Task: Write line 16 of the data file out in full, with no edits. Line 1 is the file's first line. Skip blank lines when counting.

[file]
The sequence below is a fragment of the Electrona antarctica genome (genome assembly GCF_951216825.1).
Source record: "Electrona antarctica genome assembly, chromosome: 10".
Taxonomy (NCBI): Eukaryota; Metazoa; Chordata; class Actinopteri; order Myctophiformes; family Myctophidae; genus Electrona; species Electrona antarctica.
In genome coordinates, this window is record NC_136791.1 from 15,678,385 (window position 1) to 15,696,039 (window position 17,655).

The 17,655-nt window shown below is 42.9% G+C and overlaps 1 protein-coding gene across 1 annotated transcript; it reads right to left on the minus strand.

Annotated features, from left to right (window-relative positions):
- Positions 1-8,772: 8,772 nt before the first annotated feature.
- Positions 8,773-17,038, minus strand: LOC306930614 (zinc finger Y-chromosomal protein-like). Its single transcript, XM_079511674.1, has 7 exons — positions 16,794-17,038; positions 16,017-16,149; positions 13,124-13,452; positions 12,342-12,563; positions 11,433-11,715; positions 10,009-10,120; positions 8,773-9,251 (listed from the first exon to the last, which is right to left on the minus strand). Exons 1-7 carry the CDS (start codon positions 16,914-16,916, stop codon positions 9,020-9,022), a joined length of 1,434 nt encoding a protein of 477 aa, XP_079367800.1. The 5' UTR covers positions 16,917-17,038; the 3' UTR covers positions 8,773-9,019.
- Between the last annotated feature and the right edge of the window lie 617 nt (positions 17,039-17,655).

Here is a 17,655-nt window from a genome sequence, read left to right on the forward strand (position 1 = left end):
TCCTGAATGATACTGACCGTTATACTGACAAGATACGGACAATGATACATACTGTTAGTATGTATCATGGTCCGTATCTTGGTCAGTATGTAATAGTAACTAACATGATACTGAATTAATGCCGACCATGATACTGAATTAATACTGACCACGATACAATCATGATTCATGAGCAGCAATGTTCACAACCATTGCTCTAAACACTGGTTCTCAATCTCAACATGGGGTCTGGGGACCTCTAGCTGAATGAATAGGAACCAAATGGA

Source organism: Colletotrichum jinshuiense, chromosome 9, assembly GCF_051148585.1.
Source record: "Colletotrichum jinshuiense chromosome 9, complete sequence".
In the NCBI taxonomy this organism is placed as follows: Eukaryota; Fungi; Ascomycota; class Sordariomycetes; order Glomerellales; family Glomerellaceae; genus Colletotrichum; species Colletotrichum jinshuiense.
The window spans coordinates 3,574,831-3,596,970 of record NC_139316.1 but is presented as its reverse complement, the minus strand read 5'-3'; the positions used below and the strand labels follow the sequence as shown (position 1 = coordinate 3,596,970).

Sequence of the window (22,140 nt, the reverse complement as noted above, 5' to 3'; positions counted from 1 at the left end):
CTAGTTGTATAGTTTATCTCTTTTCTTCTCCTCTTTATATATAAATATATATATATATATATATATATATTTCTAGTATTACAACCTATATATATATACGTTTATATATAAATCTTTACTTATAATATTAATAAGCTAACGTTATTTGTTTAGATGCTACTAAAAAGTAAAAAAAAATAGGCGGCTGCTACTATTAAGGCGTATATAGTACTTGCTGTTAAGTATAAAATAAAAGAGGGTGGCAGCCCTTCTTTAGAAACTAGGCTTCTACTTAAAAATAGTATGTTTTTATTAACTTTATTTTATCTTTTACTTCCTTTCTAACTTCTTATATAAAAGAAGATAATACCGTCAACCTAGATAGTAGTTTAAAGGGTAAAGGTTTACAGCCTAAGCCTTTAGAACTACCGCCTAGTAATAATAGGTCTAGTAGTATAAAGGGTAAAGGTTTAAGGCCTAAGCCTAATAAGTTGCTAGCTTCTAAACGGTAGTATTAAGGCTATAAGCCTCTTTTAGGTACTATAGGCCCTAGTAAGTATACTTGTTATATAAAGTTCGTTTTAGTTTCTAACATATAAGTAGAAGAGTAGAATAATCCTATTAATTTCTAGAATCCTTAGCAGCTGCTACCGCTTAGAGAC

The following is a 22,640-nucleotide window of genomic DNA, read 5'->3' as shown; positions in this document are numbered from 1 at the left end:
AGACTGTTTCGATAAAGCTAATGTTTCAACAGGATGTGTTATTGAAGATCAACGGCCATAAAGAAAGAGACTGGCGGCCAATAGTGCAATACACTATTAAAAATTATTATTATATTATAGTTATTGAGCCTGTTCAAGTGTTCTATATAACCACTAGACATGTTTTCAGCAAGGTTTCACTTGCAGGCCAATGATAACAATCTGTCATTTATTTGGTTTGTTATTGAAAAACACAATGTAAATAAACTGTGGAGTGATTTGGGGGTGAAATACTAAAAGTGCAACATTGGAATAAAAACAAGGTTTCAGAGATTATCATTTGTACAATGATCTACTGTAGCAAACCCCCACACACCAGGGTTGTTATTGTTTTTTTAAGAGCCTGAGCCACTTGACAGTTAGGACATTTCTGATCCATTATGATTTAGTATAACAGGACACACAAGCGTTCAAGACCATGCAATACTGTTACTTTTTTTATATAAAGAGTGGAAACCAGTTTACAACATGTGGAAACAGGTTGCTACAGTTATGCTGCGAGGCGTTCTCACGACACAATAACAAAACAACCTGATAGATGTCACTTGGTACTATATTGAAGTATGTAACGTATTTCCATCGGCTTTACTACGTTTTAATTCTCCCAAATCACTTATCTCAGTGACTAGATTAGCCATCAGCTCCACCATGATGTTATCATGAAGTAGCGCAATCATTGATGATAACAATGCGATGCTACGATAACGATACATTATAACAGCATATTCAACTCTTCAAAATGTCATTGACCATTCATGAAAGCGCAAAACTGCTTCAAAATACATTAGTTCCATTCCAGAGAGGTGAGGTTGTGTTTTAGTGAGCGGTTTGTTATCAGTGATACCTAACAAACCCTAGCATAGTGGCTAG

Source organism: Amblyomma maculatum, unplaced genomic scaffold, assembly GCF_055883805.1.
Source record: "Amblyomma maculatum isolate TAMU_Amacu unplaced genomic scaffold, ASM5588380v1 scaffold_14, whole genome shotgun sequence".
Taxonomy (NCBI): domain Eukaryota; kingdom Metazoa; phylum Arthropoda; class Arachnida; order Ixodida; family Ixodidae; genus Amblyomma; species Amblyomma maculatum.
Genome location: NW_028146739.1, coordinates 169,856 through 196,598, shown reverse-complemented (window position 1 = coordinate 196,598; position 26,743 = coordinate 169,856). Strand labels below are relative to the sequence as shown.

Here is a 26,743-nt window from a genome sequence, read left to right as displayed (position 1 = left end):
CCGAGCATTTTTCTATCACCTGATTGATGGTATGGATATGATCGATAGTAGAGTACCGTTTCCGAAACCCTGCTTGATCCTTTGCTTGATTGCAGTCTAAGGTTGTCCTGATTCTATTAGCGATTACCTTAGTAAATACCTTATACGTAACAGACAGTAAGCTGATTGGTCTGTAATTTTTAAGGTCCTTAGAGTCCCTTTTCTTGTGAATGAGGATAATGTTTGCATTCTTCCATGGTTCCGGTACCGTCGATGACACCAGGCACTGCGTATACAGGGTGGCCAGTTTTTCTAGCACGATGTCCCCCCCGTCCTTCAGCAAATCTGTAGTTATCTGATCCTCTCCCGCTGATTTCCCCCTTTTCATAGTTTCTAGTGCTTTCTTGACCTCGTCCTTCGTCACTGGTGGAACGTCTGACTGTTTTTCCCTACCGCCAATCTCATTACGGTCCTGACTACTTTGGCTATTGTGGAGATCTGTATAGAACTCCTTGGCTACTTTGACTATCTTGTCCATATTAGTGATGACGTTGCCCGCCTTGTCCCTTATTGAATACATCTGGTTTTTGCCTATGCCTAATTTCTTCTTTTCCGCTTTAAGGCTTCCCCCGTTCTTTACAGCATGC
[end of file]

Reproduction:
Sequence of the window (22,140 nt, the reverse complement as noted above, 5' to 3'; positions counted from 1 at the left end):